This month, the ace journal club discussed
“’Where I can be myself … where I can speak my mind’: Networked counterpublics in a polymedia environment”, by Bryce J. Renninger (2014). https://journals.sagepub.com/doi/abs/10.1177/1461444814530095 (Requires journal access)
The journal club meets once a month on Discord, using text or voice as club members prefer. We discuss a variety of academic works in ace studies, ranging from gender studies to psychology. Don’t worry about journal access, we can provide access. If you’re interested, please e-mail me at firstname.lastname@example.org for an invite.
Our discussion notes are below the fold.
A public is a place where people gather to talk about stuff, but minority groups may have their own counterpublics. In asexual counterpublics, aces may develop ideas about their identity, community, and relationships, while also developing tactics for dealing with society. This paper examines Tumblr as a platform for asexual discussion, and seeks to explain why it’s so conducive (or perceived to be conducive) to creating a counterpublic.
– “Media ideologies” are perspectives on the appropriate way to use each platform (from Ilana Gershon).
– For example, while you could in principle associate your Tumblr with your real identity, this is generally against expectations.
– In a polymedia environment (i.e. one where you have multiple platforms available to you), people use their media ideologies to decide where to say which things.
Social Networking Sites (SNSs)
– The paper describes various properties of SNSs (according to the literature), including persistence of content, replicability of content, scalability of visibility, and searchability. The examples provided were Facebook, LinkedIn, Google+, MySpace, and Friendster.
– To us, these properties seem overly rigid. For instance, Facebook isn’t very searchable. And perhaps it was more searchable at the time this paper was published, but the quiet disappearance of the search function suggests that it was never an essential function to begin with.
– Tumblr is described as distinct from other SNSs in this framework. For instance, unlike Facebook, people’s identities are not tied to real names.
– We discussed other properties that may set Tumblr apart, such as it’s one way “follower” connections instead of mutual friending. This property is also seen in blogs, Dreamwidth, and Google+.
– There’s also the equivalent emphasis of posts from new and more advanced users, although arguably that’s even more true of forums.
Comparing AVEN and Tumblr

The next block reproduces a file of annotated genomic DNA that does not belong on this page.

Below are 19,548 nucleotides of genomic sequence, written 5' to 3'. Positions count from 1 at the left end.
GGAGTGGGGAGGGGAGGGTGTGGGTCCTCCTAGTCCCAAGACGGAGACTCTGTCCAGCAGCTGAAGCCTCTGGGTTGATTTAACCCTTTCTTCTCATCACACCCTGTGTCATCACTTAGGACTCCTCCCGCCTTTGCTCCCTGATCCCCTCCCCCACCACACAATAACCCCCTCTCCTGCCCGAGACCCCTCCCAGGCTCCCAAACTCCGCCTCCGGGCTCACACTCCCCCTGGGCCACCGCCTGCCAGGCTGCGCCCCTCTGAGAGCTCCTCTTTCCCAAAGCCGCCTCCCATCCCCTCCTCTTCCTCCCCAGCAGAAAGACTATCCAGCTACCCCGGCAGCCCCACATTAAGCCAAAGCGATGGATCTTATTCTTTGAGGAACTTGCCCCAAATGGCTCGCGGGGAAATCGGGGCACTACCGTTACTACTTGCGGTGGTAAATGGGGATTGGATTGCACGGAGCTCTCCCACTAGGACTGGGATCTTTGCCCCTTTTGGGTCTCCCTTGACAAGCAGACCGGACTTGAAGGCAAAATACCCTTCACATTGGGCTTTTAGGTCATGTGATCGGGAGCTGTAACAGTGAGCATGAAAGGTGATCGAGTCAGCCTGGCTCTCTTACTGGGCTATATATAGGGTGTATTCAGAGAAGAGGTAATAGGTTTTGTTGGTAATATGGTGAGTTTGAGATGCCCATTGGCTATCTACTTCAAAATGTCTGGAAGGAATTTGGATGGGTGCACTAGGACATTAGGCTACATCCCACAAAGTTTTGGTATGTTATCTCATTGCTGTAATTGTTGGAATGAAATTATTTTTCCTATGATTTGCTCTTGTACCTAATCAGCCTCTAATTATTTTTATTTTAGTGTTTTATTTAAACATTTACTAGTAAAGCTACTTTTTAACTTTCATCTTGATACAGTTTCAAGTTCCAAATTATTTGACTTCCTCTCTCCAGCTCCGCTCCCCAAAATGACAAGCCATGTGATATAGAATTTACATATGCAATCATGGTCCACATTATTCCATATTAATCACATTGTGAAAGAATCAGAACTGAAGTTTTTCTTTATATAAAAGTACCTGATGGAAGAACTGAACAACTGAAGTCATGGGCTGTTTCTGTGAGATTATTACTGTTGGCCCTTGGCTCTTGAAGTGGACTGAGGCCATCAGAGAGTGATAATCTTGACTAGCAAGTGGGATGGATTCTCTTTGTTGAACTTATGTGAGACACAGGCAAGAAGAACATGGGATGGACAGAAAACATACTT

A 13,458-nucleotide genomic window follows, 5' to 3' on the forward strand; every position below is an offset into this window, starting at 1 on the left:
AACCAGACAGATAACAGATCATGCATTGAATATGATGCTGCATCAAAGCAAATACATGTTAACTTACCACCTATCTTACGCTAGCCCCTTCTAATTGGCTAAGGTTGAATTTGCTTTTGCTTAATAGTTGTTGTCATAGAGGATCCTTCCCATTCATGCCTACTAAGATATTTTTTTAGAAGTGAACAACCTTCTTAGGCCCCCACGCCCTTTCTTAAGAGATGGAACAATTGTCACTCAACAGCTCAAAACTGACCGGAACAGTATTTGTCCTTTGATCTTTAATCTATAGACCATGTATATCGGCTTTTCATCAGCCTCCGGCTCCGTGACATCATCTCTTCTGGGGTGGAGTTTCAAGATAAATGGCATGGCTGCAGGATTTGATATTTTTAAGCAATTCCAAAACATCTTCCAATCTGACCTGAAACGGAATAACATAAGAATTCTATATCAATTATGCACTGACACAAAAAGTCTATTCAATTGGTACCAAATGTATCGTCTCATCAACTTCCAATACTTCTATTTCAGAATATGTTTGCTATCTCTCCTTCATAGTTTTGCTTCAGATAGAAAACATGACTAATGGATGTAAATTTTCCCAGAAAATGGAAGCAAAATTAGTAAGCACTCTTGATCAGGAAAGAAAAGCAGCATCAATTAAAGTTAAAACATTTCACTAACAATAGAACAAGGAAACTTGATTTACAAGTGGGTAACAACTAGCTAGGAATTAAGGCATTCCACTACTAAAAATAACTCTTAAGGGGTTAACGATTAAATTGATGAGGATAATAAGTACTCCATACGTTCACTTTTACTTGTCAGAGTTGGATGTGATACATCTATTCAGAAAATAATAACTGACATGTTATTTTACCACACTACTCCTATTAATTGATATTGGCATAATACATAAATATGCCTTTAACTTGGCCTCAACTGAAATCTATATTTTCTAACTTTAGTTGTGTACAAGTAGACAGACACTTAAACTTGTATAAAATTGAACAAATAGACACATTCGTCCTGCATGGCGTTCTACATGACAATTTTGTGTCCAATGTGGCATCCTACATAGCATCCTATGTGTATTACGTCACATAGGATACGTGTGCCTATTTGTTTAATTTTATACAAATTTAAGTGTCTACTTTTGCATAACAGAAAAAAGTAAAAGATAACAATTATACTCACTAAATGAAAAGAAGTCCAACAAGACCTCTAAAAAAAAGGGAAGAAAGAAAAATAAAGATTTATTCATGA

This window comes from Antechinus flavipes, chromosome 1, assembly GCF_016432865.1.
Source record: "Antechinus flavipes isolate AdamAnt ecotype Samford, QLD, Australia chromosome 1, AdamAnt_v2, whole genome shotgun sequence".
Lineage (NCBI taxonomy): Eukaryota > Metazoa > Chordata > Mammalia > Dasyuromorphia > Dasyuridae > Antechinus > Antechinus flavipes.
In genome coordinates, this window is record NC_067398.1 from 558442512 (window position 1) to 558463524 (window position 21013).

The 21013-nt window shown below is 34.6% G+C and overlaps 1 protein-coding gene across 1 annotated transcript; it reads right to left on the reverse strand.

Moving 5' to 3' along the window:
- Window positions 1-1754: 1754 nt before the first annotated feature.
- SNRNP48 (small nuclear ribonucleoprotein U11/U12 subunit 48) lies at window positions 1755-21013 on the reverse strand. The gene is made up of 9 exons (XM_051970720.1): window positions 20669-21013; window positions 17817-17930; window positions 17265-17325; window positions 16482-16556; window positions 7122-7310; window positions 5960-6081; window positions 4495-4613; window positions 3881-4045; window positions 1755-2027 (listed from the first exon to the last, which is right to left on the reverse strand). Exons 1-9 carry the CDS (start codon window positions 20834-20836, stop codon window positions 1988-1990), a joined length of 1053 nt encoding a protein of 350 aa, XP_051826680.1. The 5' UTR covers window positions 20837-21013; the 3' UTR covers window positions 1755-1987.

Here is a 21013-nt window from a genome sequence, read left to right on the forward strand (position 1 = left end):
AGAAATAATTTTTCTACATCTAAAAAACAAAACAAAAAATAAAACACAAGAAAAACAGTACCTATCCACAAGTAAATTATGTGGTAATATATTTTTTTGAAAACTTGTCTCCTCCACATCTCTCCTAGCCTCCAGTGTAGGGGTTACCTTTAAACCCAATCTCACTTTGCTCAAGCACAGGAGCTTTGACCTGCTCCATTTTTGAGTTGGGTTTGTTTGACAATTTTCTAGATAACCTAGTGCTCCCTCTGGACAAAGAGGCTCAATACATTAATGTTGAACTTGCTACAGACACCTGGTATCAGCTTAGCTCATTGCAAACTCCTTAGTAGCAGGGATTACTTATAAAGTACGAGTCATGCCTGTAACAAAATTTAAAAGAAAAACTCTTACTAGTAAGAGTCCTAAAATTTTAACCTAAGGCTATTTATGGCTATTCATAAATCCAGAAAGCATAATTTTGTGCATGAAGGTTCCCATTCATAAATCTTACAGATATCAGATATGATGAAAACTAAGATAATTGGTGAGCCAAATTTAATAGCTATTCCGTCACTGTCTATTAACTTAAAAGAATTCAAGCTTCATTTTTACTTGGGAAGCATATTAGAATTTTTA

– Content on AVEN tends to be predominantly about asexuality, while content on Tumblr takes place in a broader environment. On AVEN, asexual content is unmarked, while unrelated content is marked.
– AVEN can leverage its name and status as an organization to gain credentials when speaking to the media. Tumblr doesn’t have the same thing going on. We observed that the higher authority granted to AVEN is not necessarily deserved, given that the discussions on each platform are on a similar level.
– The paper discusses hashtagging on Tumblr as a way to find all of one topic in one place. We observed that this is also possible on AVEN using subforums. But there are differences, with subforums being a small standardized hierarchy of topics, and hashtags being an infinite number of possible topics.
Trolling on Tumblr
– The paper makes the incredible claim that trolling is disincentivized on Tumblr. This rang false to us, and it’s hard to excuse even considering when the paper was written.
– For instance, the paper refers to the Privilege Denying Asexuals tumblr, which was a notorious troll in 2011. The paper describes this as an exception, but in reality it was just one piece in a series of huge furors.
– The argument is that trolling is disincentivized, because if a troll responds to a post, it’s hard for anyone to see it unless they follow the troll. On the contrary, this leads to even more trolling, since it brings attention to a whole new hostile audience. While readers of the original post may not see responses, the author sees them, and may get harassed through their ask box. And if the author ever chooses to respond, their readers end up seeing it.
– The paper refers to “fan mail”, a now defunct Tumblr feature that let you send longer messages to someone after following them for at least 48 hours. Undiscussed is the potential incentivization of hate-follows.
– The paper mentions disruption of the #asexual hashtag as another line of attack, but understates the problem. It’s not merely posts saying “asexuality isn’t real”, but people spamming the tags with irrelevant or hostile content. We thought this might be the origin of positivity posting on Tumblr, which would be used to flood out bad content in the hashtags.
– The paper discusses the potential for outside communities, such as the TumblrInAction subreddit, to disrupt the asexual Tumblr bubble. The discussion seems to miss that this was not merely hypothetical, even at the time.
– AVEN is incorrectly described as the birthplace of asexual identity as it is understood today. The HHA and LJ communities might fit that better.
– The paper describes Tumblr’s “ask” button as encouraging inquisitive responses. While this may have been Tumblr’s intention, people’s media ideologies don’t follow, and asks aren’t only used for that purpose.
– The paper is curiously lacking in examples of what people actually post on Tumblr. For example, the whole trend of advice blogs is not mentioned.